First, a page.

Inefficiencies in the electrical grid mean that massive amounts of energy are wasted each year. Technology, such as smart metering and big data can help eliminate this waste. We look at nine ways that utilities can get smart using big data.
The need for green energy is critical and big data can play its part in delivering it. Danish energy company Vestas Wind Systems has been using Big Data analysis for three years in order to define the optimum sites at which to locate wind turbines. The system analyses weather reports, tidal phases, geospatial and sensor data, satellite images, deforestation maps, and weather modeling research to pinpoint precisely where to place new turbines. The result? The analysis, which used to take weeks, can now be done in less than an hour, and the company produces close to 20 percent of the world’s wind energy.
Massachusetts Institute of Technology (MIT) has put together a big data-enabled utility management system that hints at the future of smart building management. The system constantly monitors events across the campus, delivering actionable insights on events: the system can identify energy leaks and predict future faults. This means MIT has a better grip on its utility costs. Analyst Navigant estimates the market for similar HVAC energy recovery systems in North America will grow to $1.6 billion by 2020 from about $775 million this year.
As sensors improve across utility networks so utility companies will gain access to increasing quantities of data for analysis to help them predict energy demand – 40 percent of US households now have smart meters. Big data systems enables them to combine network-based data with third party information, such as weather forecasts, travel information and any other information that could impact energy demand. On the basis of analysis of such data energy companies should be able to not only see what energy is in use now, but also to forecast how much energy may be required next week, or next month. EDF subsidiary, Edelia, uses similar big data analysis systems to predict energy demands across the next 12 months, updating these every 30-minutes – such is the power of big data.
When an energy utility suffers a problem in its distribution system it impacts customers and can mean wasted energy. Intelligent machines can tell you when they’re malfunctioning and smart monitoring across energy company infrastructure can do the same. Use these with big data analysis systems and energy firms won’t just be able to see when a problem takes place, but will also be able to determine if there’s any pattern to events that may suggest a bigger problem.
Utilities will receive huge quantities of information from across their sensor-laden networks. This information will give them insight into the patterns and conditions of use of their system. That’s great, but this same information can be combined with what they know about their equipment to identify future maintenance needs. This enables intelligent maintenance, minimizing faults and reducing downtime and disruption, delivering better service and better systems.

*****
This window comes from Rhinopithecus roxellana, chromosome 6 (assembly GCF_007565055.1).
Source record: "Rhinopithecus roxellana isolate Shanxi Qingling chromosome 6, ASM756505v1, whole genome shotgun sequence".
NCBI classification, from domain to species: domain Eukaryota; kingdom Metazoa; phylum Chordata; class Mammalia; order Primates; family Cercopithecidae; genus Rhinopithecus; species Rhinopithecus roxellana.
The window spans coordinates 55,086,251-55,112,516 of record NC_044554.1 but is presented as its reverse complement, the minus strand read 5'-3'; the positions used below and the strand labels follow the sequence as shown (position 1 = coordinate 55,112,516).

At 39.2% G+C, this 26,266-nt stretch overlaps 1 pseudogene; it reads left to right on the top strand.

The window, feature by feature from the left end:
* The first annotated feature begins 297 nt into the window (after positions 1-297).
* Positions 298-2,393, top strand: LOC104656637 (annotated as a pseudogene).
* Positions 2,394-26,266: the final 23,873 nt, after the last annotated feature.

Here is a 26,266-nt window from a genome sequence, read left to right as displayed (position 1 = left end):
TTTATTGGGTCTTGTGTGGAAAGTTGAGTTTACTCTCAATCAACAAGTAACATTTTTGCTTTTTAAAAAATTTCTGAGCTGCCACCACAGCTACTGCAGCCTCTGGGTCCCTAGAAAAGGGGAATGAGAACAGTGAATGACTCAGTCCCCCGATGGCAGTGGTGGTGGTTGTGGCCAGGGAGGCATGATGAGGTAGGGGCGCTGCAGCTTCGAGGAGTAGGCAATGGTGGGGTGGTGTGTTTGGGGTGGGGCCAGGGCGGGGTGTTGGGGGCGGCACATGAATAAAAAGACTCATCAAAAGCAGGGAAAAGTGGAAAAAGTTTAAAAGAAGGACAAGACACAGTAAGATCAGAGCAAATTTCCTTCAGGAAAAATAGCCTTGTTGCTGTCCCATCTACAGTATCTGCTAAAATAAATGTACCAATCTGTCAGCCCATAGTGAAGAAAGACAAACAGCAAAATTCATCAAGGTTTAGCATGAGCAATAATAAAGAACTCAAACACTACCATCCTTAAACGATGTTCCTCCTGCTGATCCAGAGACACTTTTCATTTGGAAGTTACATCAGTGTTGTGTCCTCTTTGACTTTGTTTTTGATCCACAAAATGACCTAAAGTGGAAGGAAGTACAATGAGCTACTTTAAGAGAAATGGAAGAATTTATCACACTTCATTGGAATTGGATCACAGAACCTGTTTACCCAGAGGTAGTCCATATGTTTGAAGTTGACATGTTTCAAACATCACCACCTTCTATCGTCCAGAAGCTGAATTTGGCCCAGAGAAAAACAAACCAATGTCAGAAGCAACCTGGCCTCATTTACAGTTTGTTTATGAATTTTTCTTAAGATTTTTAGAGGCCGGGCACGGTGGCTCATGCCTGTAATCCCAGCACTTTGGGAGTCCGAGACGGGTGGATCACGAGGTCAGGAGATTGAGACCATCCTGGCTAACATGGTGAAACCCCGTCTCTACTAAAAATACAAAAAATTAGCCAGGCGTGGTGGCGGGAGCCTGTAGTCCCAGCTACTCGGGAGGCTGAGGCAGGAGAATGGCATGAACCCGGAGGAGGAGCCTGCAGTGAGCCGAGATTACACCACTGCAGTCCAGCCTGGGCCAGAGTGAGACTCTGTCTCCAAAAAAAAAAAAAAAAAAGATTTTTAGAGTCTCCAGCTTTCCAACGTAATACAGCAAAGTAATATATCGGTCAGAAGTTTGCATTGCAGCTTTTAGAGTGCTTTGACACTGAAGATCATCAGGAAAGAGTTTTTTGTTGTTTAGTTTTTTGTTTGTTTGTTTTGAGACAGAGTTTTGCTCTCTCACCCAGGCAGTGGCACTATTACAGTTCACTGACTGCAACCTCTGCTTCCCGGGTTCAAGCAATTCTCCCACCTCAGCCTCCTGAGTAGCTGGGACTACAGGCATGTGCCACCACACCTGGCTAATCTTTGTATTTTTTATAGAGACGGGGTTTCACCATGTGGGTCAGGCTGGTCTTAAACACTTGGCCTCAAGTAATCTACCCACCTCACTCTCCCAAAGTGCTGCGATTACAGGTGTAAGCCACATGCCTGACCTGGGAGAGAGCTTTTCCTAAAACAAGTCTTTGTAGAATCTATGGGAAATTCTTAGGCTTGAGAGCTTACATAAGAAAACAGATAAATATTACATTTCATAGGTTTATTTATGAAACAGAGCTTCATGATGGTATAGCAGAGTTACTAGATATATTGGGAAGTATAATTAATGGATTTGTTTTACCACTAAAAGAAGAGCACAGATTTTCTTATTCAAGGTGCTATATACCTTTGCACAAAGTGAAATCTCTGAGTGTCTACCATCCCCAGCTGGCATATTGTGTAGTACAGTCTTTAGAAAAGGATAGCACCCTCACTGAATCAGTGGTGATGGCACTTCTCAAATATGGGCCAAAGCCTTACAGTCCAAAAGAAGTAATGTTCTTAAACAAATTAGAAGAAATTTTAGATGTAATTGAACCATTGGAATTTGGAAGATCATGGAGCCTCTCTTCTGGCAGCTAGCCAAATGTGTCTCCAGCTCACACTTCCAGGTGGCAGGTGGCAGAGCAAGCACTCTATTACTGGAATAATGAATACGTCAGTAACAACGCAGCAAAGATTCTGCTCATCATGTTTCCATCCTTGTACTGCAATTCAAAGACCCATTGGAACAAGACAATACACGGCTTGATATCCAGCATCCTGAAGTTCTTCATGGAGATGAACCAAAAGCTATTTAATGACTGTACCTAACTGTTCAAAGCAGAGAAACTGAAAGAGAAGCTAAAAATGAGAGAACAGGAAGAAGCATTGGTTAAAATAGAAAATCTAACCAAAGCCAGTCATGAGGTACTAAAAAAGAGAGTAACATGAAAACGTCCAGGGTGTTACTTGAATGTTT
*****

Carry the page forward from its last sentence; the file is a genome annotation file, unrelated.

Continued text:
Smart meters aren’t just connected to utility networks, but also to billing systems. Combining information from both with big data analysis and utilities will quickly become able to identify usage patterns that suggest fraud may be taking place, for example when energy is being diverted or stolen. Ofgem believes around £500m in energy is stolen each year, so reducing the incidence of theft will greatly benefit company revenue.
Energy is a commodity. As a commodity it is bought and sold across international energy markets. What if you had better models to predict energy demand in order to predict when energy should be bought and sold? With big data analysis, energy firms have a better chance of making good decisions based on accurate real time data when trading on the energy markets, enabling then to protect themselves (and customers) from the devastating impact of poor decisions.
All these customer and usage insights mean energy companies will have a better picture than ever on how their products are used. This provides an opportunity to create new revenue streams, such as advantageous smart home tariffs for residential owners, or packages designed to promote use of spare capacity during periods of low demand. Smart meters also allow energy firms to make recommendations to customers designed to help them use energy more efficiently and reduce bill shock. In the UK Ovo Energy already works with energy data to make service recommendations to customers.
It is important to note that we’re only at the beginning of assessing big data and its impact on smart connected utility systems. Take maintenance – we’ve talked about how these systems will be able to identify usage patterns in order to figure out when a network component may need replacement or repair. The next step will see the electricity distribution system recognize it is developing a problem only to assess and book its own repair – predictive analytics has arrived.
Big data systems have implications on all kinds of business sectors – read our white paper explaining some of the ways businesses can take advantage of it.
Jon Evans is a highly experienced technology journalist and editor. He has been writing for a living since 1994. These days you might read his daily regular Computerworld AppleHolic and opinion columns. Jon is also technology editor for men's interest magazine, Calibre Quarterly, and news editor for MacFormat magazine, which is the biggest UK Mac title. He's really interested in the impact of technology on the creative spark at the heart of the human experience. In 2010 he won an American Society of Business Publication Editors (Azbee) Award for his work at Computerworld.